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# Is there a built-in Python vector class?

Started by Mar 09 2008 12:57 AM

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6 replies to this topic

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#2
Crossbones+ - Reputation: **1164**

Posted 09 March 2008 - 01:30 AM

If you want, here's the vector class that I wrote. No guarantees on anything, but it's working great for me. It's only for 2D vectors, but I'm guessing that that will be enough for your work. Note that I also define a class Point to be the same as Vector, which you might not want.

In addition, it seems that you can use NumPy for vector work, but I can't find much good documentation on how to do that. NumPy would require installation by end-users, but it's darn near standard for Python and if you're just playing around, that might not be an issue.

Hope that helps.

import math

class Vector:

'Represents a 2D vector.'

def __init__(self, x = 0, y = 0):

self.x = float(x)

self.y = float(y)

def __add__(self, val):

return Point( self[0] + val[0], self[1] + val[1] )

def __sub__(self,val):

return Point( self[0] - val[0], self[1] - val[1] )

def __iadd__(self, val):

self.x = val[0] + self.x

self.y = val[1] + self.y

return self

def __isub__(self, val):

self.x = self.x - val[0]

self.y = self.y - val[1]

return self

def __div__(self, val):

return Point( self[0] / val, self[1] / val )

def __mul__(self, val):

return Point( self[0] * val, self[1] * val )

def __idiv__(self, val):

self[0] = self[0] / val

self[1] = self[1] / val

return self

def __imul__(self, val):

self[0] = self[0] * val

self[1] = self[1] * val

return self

def __getitem__(self, key):

if( key == 0):

return self.x

elif( key == 1):

return self.y

else:

raise Exception("Invalid key to Point")

def __setitem__(self, key, value):

if( key == 0):

self.x = value

elif( key == 1):

self.y = value

else:

raise Exception("Invalid key to Point")

def __str__(self):

return "(" + str(self.x) + "," + str(self.y) + ")"

Point = Vector

def DistanceSqrd( point1, point2 ):

'Returns the distance between two points squared. Marginally faster than Distance()'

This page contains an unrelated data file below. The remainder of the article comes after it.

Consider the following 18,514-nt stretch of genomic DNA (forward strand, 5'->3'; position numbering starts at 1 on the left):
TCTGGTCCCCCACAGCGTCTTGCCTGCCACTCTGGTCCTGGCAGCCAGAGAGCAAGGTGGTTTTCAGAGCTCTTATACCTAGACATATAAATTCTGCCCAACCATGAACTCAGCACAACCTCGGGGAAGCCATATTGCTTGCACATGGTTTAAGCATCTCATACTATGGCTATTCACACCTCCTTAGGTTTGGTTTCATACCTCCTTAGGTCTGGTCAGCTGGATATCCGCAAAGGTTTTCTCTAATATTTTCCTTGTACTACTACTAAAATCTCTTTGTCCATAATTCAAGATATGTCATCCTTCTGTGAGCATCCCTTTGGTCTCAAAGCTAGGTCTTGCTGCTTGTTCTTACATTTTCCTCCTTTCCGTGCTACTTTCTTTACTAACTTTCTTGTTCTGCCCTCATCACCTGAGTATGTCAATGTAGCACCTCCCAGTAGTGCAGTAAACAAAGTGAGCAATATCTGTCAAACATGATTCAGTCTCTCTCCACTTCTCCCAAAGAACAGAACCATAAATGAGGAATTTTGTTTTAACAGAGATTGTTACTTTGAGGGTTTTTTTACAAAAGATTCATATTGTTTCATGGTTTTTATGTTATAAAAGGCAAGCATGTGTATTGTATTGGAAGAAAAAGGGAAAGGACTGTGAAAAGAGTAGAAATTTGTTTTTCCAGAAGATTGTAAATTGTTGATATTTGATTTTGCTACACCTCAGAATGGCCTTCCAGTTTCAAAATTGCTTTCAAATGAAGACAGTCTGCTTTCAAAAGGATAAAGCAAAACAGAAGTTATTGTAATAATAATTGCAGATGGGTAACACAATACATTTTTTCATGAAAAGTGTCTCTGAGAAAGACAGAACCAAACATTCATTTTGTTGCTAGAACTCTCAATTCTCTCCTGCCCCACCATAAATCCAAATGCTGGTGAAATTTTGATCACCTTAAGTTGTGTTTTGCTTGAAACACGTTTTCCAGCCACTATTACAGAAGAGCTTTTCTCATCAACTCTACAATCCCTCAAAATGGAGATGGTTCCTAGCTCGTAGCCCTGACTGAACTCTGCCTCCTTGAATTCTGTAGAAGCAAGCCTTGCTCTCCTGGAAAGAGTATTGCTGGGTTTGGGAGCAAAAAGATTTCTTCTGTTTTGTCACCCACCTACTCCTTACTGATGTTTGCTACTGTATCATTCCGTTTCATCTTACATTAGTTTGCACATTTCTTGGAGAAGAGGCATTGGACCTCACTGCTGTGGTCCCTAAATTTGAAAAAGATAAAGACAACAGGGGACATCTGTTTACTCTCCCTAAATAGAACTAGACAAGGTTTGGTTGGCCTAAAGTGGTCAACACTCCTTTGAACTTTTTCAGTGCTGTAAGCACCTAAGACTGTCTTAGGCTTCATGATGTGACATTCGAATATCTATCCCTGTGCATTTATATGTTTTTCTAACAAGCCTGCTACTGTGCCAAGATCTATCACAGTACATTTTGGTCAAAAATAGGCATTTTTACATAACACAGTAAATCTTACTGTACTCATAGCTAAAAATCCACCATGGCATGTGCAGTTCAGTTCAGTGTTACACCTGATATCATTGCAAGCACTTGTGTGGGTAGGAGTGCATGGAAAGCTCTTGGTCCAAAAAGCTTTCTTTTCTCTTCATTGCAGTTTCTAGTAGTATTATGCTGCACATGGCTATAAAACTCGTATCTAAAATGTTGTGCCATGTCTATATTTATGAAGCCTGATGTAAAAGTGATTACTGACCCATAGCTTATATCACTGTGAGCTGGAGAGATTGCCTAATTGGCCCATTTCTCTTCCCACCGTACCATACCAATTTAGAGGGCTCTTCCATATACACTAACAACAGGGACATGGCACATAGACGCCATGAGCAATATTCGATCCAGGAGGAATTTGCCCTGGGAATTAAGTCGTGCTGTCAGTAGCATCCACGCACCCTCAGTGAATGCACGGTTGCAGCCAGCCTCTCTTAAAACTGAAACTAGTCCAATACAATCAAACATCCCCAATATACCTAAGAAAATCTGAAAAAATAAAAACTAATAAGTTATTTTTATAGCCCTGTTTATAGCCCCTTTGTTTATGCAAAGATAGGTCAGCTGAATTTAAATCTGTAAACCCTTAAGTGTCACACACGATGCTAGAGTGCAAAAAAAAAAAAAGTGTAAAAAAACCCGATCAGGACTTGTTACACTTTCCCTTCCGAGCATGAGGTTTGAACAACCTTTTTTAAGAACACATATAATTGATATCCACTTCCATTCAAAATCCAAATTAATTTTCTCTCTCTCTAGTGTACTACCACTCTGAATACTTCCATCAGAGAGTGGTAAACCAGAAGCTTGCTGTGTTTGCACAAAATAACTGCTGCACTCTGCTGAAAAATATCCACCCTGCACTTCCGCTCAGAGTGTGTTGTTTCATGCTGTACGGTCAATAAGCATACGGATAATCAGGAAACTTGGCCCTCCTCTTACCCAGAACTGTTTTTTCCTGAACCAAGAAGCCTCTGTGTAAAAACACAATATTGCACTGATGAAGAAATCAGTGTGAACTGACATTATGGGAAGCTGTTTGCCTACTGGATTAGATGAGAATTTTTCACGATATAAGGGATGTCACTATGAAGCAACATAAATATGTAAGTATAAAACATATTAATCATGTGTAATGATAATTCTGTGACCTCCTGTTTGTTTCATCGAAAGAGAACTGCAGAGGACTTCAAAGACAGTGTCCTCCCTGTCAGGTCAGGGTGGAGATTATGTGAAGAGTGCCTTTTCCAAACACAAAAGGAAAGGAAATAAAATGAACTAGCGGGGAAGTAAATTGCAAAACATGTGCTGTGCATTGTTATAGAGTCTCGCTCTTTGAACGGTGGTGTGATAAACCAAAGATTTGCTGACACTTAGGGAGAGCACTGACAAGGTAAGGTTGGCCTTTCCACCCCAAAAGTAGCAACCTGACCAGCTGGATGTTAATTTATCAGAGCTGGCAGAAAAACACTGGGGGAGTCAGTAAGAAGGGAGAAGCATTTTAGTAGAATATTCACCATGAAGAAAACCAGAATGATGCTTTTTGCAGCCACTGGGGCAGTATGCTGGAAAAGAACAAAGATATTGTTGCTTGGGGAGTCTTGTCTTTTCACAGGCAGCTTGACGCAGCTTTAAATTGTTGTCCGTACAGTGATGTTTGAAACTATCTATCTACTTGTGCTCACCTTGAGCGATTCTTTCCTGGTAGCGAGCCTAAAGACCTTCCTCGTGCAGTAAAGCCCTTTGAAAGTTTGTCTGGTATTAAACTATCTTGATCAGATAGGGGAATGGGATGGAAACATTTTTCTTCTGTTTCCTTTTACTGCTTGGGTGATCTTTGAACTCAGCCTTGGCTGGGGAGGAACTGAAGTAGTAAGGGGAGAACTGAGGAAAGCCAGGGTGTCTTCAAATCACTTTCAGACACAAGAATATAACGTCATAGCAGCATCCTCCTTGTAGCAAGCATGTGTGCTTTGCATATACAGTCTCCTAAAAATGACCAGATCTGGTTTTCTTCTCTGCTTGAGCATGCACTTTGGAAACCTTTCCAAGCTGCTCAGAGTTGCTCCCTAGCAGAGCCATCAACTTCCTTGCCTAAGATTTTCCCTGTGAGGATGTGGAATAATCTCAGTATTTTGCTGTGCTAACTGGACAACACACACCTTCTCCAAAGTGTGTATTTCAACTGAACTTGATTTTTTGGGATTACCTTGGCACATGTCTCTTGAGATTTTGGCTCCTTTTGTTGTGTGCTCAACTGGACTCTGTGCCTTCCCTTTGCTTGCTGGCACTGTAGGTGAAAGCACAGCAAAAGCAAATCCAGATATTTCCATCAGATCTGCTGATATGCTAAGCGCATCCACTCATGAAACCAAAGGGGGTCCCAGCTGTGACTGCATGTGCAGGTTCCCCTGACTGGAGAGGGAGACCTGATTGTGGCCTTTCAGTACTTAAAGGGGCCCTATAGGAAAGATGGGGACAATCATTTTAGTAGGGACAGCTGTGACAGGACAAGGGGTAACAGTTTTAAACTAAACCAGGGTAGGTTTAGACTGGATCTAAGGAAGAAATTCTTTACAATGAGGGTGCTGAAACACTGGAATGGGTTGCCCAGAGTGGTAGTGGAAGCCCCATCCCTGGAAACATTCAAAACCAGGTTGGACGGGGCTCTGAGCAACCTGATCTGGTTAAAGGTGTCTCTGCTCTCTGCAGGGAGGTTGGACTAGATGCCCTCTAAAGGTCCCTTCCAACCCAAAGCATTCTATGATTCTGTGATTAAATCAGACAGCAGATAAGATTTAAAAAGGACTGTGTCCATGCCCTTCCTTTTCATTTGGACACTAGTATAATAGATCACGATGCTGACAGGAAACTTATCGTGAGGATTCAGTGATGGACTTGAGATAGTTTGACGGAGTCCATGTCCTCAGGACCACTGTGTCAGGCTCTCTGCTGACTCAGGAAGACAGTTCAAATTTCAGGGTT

return ( (point1[0]-point2[0])**2 + (point1[1]-point2[1])**2)

def Distance( point1, point2 ):

'Returns the distance between two points'

return math.sqrt( DistanceSqrd(point1,point2) )

def LengthSqrd( vec ):

'Returns the length of a vector sqaured. Faster than Length(), but only marginally'

return vec[0]**2 + vec[1]**2

def Length( vec ):

'Returns the length of a vector'

return math.sqrt( LengthSqrd(vec) )

def Normalize( vec ):

'Returns a new vector that has the same direction as vec, but has a length of one.'

if( vec[0] == 0. and vec[1] == 0. ):

return Vector(0.,0.)

return vec / Length(vec)

def Dot( a,b ):

'Computes the dot product of a and b'

return a[0]*b[0] + a[1]*b[1]

def ProjectOnto( w,v ):

'Projects w onto v.'

return v * Dot(w,v) / LengthSqrd(v)

In addition, it seems that you can use NumPy for vector work, but I can't find much good documentation on how to do that. NumPy would require installation by end-users, but it's darn near standard for Python and if you're just playing around, that might not be an issue.

Hope that helps.

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#4
Members - Reputation: **454**

Posted 09 March 2008 - 09:29 AM

Sorry -- that could have been a little more clear. I'm looking for a mathematical vector class, not a container. I think I would want to be familiar with pretty much one of the most basic features of the language before I go about writing programs in it :)

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#5
Members - Reputation: **1682**

Posted 28 March 2008 - 05:16 AM

Quote:

Original post by silverphyre673

Sorry -- that could have been a little more clear. I'm looking for a mathematical vector class, not a container. I think I would want to be familiar with pretty much one of the most basic features of the language before I go about writing programs in it :)

One of the built-in Python types is 'complex', and complex numbers are (2D) points (or vectors).

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#6
Members - Reputation: **340**

Posted 31 March 2008 - 10:27 PM

In almost all cases which make use of vector math, the array type in the numpy module is appropriate. All of the appropriate functions are implemented in optimized C, and the types are closely compatible with python lists.

Some 'common' operations on numpy arrays that you would expect on a custom 2 or 3 dimensional vector class aren't present (dot product), but are very easy to reproduce.

Some 'common' operations on numpy arrays that you would expect on a custom 2 or 3 dimensional vector class aren't present (dot product), but are very easy to reproduce.